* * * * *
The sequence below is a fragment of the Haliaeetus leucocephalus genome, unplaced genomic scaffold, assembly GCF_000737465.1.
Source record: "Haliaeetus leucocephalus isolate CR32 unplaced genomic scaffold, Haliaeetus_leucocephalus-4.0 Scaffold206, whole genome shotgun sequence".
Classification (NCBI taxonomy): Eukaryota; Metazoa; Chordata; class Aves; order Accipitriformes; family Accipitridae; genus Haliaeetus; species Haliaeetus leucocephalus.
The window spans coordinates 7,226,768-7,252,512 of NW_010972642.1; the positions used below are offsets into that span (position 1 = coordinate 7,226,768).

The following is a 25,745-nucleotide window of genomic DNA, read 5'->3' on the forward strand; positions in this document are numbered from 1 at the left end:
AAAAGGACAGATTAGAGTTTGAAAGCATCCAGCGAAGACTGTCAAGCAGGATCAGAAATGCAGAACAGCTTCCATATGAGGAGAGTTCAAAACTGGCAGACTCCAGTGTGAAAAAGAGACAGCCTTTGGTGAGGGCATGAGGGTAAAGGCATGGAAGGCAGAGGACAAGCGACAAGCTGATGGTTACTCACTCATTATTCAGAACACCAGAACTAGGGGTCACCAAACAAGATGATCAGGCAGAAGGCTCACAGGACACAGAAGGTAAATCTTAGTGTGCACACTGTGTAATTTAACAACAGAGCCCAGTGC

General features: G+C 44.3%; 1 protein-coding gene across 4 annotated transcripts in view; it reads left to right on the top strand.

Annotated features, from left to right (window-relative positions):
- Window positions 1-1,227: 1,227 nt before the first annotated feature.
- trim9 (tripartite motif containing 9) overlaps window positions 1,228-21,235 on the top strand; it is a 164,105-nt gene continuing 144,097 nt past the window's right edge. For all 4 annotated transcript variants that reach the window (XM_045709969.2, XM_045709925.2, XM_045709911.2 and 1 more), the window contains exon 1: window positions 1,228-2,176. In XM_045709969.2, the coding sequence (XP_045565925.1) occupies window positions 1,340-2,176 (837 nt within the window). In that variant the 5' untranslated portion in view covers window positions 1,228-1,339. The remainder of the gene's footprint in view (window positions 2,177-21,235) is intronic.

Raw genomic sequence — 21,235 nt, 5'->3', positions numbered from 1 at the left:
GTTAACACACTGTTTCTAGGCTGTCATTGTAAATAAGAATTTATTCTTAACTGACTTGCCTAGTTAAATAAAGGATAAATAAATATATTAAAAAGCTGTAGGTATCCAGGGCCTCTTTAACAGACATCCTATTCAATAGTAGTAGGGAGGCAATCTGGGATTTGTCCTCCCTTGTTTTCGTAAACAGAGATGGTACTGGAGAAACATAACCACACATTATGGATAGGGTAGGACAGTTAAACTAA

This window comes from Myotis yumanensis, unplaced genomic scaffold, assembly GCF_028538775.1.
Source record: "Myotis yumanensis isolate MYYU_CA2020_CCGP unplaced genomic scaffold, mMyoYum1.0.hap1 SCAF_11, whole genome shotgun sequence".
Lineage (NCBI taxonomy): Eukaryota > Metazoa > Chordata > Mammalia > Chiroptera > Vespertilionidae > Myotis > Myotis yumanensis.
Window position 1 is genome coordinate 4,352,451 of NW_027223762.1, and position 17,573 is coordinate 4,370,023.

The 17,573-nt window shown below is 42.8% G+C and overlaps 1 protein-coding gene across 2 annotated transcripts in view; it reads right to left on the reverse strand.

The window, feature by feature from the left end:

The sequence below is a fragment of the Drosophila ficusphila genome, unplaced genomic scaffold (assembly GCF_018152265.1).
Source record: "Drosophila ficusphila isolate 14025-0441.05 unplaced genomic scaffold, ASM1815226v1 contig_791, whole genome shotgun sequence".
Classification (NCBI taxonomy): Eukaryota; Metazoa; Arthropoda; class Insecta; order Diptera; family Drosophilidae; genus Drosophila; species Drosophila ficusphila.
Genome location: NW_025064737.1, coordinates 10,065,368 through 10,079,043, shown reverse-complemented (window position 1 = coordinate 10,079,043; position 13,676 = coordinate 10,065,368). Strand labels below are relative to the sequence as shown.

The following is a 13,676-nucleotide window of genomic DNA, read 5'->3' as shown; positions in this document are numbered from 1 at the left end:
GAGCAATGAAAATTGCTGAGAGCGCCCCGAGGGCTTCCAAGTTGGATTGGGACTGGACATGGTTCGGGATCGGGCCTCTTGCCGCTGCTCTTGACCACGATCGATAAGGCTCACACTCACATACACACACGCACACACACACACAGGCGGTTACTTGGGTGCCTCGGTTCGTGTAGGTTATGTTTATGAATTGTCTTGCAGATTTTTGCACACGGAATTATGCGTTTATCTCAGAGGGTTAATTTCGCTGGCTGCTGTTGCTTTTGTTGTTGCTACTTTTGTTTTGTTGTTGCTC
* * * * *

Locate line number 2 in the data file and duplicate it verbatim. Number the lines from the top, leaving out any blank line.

Source record: "Haliaeetus leucocephalus isolate CR32 unplaced genomic scaffold, Haliaeetus_leucocephalus-4.0 Scaffold206, whole genome shotgun sequence".